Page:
One effort to give voice to individuals interested in tackling climate change at the grassroots level is CYPHER, a technology-focused initiative led by R. Bong Vergara, an adjunct assistant professor at the USC Suzanne Dworak-Peck School of Social Work.

In collaboration with Los Angeles CleanTech Incubator and other local partners, the program encourages teens and young adults from the United States, China and Kenya to develop social and technological strategies to address the human impact of climate change — ideas they present at CYPHER’s signature event, the Sustainable Earth Decathlon, each spring.

“Our work creates a pipeline of clean technology and tech-enabled solutions to local manifestations of climate change,” Vergara said. “Although we are interested in solutions, we are profoundly compelled by our target outcome, which is a shift in identity among these youth from non-innovators to tech innovators.”

He described one participant, the son of undocumented farmworkers, who had to ask his parents for permission to go to school and take part in CYPHER, which took him away from assisting with farm labor.

That personal background proved invaluable, Vergara said; the student helped invent an app-enabled irrigation system that shows farmworkers and landowners which parcel of property needs water the most. It earned top honors at the annual competition.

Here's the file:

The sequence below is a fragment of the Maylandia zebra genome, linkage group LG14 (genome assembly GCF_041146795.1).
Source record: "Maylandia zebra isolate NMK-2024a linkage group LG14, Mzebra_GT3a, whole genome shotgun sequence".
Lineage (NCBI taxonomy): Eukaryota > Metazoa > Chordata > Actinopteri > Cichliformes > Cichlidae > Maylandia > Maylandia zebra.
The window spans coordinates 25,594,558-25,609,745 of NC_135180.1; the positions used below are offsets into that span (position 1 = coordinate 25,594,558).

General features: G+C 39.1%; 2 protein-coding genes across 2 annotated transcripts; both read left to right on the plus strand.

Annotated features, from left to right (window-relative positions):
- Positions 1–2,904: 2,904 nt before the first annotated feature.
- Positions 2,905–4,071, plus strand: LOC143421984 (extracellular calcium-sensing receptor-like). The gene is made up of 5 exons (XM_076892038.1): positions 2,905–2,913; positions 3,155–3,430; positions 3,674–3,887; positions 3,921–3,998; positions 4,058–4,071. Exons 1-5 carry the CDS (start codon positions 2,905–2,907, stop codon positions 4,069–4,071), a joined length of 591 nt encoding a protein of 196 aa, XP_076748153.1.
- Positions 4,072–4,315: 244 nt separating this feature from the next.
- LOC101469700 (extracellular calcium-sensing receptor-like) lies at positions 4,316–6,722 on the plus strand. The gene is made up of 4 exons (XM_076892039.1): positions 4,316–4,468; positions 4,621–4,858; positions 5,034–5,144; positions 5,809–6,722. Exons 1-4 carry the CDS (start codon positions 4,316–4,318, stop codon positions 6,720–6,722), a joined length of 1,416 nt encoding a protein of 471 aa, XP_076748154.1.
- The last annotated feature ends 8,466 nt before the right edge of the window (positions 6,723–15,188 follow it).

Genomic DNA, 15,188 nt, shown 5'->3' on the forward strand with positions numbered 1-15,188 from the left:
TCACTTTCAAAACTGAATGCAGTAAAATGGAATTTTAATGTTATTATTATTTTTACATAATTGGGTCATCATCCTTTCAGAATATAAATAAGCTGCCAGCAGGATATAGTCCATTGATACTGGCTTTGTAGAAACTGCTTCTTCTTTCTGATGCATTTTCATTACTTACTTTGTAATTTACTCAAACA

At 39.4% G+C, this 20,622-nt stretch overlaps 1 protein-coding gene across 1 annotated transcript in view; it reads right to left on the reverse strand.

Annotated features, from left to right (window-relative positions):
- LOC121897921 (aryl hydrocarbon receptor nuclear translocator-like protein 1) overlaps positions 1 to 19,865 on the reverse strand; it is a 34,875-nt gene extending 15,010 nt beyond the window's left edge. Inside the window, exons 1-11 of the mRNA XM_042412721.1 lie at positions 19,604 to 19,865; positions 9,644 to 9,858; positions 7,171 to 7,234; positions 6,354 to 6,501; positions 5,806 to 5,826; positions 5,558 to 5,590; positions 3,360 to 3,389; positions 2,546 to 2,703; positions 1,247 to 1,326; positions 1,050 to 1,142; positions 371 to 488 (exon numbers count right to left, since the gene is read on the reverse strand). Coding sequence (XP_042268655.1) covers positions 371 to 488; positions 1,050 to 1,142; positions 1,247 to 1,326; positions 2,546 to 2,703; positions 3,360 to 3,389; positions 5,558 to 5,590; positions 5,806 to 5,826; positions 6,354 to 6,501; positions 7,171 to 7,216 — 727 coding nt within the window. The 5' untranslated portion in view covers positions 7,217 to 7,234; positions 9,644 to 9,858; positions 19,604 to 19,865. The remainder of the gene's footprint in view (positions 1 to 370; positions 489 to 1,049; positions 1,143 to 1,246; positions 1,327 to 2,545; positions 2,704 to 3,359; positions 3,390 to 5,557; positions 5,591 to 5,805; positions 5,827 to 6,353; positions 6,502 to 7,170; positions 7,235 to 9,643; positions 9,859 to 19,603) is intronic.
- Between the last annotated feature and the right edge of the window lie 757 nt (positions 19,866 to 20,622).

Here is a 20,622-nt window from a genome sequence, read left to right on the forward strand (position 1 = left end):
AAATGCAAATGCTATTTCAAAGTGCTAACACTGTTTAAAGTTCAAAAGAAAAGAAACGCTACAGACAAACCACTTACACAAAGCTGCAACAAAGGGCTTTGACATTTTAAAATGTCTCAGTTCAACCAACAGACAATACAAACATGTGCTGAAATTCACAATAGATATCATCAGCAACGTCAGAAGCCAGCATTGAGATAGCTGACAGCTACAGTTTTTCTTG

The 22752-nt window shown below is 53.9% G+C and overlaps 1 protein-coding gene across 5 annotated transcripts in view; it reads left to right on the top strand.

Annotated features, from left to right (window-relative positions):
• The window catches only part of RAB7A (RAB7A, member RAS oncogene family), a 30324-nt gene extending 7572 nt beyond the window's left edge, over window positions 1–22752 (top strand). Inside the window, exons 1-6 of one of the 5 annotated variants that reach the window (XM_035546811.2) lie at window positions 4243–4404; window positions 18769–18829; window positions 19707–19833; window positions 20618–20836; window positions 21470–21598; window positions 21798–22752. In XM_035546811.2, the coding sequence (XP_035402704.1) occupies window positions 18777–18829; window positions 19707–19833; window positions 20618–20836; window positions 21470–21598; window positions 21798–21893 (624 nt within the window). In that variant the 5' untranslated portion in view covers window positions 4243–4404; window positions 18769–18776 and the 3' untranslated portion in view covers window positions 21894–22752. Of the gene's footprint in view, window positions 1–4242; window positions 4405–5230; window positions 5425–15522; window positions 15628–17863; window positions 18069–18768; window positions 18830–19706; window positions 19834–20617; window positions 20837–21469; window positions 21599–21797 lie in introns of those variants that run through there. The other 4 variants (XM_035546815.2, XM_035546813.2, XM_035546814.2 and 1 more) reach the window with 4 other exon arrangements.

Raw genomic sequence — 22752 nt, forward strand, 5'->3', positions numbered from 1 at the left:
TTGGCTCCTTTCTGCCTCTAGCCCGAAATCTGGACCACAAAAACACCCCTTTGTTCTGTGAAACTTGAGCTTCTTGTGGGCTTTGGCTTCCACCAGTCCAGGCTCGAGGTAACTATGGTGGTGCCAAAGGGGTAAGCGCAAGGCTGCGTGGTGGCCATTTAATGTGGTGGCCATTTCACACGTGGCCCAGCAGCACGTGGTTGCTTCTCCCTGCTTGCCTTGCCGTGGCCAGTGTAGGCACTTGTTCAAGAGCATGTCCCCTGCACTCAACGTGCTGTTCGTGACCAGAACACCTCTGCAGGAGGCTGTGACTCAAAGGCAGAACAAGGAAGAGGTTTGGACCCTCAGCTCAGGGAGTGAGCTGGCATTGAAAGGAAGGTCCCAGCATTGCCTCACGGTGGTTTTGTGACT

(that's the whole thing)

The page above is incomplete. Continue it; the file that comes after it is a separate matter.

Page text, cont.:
“The insight from his direct, personal experience of the impact of a heat wave on their farm was really instrumental in making the innovation that his team came up with rise to the very top,” Vergara said. “He saw the impact, financially, emotionally and socially, of solving the overlap of food, energy and water systems in the fields of his community.”

Measuring success

Many of the goals of the Grand Challenge team are broad and seemingly nebulous, so developing metrics that highlight progress could prove difficult. However, Palinkas said markers such as reducing the prevalence of environmentally induced diseases by a certain percentage might serve as signals of success.

“We may not reduce the number of natural disasters, but we may reduce the number of displaced families,” he said. “We may reduce the incidence of psychiatric conditions like PTSD or generalized anxiety disorder that are often associated with exposure to these kinds of events.”

In general, many are encouraged the Grand Challenge and the overall concept of responding to environmental change from a social perspective is gaining awareness among social workers and others in the helping professions.

Palinkas, Wong and other leading scholars have been crossing the globe to highlight the Grand Challenge initiative, delivering speeches in places like South Korea, Portugal, China, Singapore, Papua New Guinea, Philippines, Taiwan and Switzerland.

“I think social work is really well positioned to address this challenge,” Wong said. “Social workers never work alone; they always work as a team. In these complex situations, we need to build teams to enhance the national capacity to respond.”